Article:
This just in...

It might be a new museum exhibition, or something at the opera, symphony, or ballet, or it might be something I've (we've) seen on the street. Whatever it is, it's a quick review and impression of what's captured my thoughts for the moment.



A Scanner Darkly, a film by Richard Linklater, Embarcadero Cinema

One of the most fascinating films for me was Antonioni's 1966 film "Blow Up". When a photographer goes to a park for some random shots, he gradually discovers that he has photographed a murder. As the plot moves along, the borders between reality and fantasy gradually blur and almost disappear. So it is with Richard Linklater's film of Philip Dick's book "Scanned Darkly." The main character, played by Keanu Reeves moves into at least three different manifestations, and one is never quite certain as to which manifestation one is dealing.

Aside from the human history that is being told (the book is based on Dick's own dealing with drug abuse), there are other elements that make the translation of the message difficult and obtuse. The images of the film are rotoscoped, and have a flat, and unreal quality about them, which serves the purposes of the film well. In some aspects they are almost cartoon-like, and it is initially difficult to see the film's purpose through these highly processed images until late in the film. The fascination with the images soon melts away, and one is drawn to the dialogue that becomes more coherent as the film continues.

The cartoon quality also led to a comedic sense that the audience picked up on, or clung to out of desperation. I was reminded of P.D.Q. Bach's cantata "Iphigenia in Brooklyn", and it's last lines, "only he who is running knows" In the recording, the audience only gradually recognizes the pun and begins to laugh. In this film it is the opposite with the audience only gradually beginning to recognize the tragedy that is being portrayed here ­ the laughter slowly subsiding, until at the end, there was silence.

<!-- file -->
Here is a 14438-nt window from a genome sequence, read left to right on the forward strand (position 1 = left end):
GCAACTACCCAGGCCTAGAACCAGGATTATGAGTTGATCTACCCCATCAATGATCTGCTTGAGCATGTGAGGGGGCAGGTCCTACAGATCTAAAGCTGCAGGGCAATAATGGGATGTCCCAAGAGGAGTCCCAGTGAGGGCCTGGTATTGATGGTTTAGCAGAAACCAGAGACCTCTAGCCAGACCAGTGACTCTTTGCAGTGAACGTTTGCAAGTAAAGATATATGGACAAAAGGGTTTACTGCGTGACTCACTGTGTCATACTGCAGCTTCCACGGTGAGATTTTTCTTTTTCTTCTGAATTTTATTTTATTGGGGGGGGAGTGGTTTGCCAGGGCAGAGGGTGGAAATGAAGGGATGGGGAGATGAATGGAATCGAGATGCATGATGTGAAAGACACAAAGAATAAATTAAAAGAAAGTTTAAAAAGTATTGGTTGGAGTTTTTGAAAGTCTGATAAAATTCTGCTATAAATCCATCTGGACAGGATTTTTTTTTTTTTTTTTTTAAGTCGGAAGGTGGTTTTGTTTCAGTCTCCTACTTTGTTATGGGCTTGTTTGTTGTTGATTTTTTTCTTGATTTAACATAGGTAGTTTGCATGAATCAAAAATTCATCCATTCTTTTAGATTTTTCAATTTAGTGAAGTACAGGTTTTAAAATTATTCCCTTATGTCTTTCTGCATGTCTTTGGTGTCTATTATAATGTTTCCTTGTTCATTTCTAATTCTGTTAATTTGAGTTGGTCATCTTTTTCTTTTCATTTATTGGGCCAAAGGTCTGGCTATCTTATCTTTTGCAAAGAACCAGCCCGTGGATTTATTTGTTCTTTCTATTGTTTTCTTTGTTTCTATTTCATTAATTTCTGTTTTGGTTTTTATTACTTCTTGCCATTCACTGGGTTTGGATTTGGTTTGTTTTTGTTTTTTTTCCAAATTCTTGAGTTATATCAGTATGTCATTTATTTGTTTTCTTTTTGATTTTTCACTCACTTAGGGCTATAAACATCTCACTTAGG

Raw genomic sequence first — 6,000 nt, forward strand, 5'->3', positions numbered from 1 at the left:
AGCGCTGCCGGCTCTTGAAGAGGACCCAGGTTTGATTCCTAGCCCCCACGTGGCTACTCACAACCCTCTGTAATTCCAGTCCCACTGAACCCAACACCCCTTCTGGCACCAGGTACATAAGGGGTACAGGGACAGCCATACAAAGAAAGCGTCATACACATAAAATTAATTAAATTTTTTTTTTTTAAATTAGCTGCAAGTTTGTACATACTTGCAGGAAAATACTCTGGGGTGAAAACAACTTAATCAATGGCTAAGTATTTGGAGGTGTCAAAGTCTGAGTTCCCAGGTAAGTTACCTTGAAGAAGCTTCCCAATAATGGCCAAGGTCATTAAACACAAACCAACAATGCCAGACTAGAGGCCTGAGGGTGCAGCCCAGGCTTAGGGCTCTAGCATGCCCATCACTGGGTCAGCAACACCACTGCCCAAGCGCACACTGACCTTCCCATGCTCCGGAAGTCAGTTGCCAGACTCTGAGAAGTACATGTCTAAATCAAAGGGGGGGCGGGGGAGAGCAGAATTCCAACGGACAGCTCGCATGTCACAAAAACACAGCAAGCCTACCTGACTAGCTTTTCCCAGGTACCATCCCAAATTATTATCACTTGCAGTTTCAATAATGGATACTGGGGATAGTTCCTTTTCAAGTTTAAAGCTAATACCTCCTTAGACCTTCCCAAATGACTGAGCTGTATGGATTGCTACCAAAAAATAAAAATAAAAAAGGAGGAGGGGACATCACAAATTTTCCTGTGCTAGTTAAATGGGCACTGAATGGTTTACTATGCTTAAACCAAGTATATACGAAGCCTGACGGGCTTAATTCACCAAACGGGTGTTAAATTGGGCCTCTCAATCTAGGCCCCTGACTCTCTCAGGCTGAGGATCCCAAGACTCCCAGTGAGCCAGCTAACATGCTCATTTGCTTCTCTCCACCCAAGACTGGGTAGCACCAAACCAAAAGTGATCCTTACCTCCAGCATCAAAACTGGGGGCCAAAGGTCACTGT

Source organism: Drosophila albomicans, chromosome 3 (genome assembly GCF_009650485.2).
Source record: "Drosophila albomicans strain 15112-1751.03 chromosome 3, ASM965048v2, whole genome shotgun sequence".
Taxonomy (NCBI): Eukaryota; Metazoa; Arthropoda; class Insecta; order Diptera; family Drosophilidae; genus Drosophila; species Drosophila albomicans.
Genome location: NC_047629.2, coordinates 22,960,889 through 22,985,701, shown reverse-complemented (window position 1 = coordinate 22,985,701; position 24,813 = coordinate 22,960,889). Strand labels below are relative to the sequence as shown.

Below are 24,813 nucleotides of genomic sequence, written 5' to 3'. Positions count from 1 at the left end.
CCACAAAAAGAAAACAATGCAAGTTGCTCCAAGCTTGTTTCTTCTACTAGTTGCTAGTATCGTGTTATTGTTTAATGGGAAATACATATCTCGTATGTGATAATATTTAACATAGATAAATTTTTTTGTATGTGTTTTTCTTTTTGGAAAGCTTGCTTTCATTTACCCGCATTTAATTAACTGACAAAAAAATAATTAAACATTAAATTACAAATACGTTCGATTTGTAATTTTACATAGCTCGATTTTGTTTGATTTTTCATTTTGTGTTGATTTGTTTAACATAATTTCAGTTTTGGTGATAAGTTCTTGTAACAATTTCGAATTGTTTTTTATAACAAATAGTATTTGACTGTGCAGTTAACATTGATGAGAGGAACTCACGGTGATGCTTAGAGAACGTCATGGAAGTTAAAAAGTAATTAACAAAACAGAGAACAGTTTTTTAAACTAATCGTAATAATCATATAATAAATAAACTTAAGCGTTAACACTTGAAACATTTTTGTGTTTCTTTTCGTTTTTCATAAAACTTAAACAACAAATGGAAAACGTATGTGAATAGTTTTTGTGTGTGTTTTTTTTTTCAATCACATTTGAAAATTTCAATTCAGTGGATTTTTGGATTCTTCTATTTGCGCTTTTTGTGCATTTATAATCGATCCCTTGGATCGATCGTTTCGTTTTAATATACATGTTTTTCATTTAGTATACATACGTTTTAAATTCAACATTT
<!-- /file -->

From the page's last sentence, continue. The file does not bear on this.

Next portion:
The roles played by Robert Downey, Jr., and Woody Harrelson also deflect us from the central struggle of the film. They are engaging comforts in the midst of a difficult scenario. At the end, just before the credits roll, the author's final notes make us look and realize. I was reminded of the time my friend Barton and I went to see "Bent" in New York City in the '70s. It took us a subway trip from Times Square, cross-town, and up into the 80s on the Lexington Ave. subway before we could find words for our despair.

So it is here. The message and the images, however, are worth it.


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MTH 7/08/06
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